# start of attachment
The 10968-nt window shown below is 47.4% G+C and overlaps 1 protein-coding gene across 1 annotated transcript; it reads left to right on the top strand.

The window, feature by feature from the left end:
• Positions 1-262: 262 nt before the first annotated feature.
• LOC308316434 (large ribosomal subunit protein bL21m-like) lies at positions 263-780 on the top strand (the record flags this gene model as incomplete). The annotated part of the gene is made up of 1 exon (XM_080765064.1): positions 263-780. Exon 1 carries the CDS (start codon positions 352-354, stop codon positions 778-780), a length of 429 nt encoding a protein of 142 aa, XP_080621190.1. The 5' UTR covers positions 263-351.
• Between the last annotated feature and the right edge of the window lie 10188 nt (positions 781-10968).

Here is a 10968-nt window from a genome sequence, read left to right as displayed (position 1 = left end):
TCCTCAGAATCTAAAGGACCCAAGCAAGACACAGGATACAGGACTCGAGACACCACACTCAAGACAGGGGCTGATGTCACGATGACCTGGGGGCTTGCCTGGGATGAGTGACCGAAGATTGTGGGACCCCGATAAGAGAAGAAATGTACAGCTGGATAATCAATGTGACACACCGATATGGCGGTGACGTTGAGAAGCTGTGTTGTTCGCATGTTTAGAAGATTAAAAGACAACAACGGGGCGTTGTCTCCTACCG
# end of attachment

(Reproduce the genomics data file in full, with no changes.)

The 10968-nt window shown below is 47.4% G+C and overlaps 1 protein-coding gene across 1 annotated transcript; it reads left to right on the top strand.

The window, feature by feature from the left end:
• Positions 1-262: 262 nt before the first annotated feature.
• LOC308316434 (large ribosomal subunit protein bL21m-like) lies at positions 263-780 on the top strand (the record flags this gene model as incomplete). The annotated part of the gene is made up of 1 exon (XM_080765064.1): positions 263-780. Exon 1 carries the CDS (start codon positions 352-354, stop codon positions 778-780), a length of 429 nt encoding a protein of 142 aa, XP_080621190.1. The 5' UTR covers positions 263-351.
• Between the last annotated feature and the right edge of the window lie 10188 nt (positions 781-10968).

Here is a 10968-nt window from a genome sequence, read left to right as displayed (position 1 = left end):
TCCTCAGAATCTAAAGGACCCAAGCAAGACACAGGATACAGGACTCGAGACACCACACTCAAGACAGGGGCTGATGTCACGATGACCTGGGGGCTTGCCTGGGATGAGTGACCGAAGATTGTGGGACCCCGATAAGAGAAGAAATGTACAGCTGGATAATCAATGTGACACACCGATATGGCGGTGACGTTGAGAAGCTGTGTTGTTCGCATGTTTAGAAGATTAAAAGACAACAACGGGGCGTTGTCTCCTACCG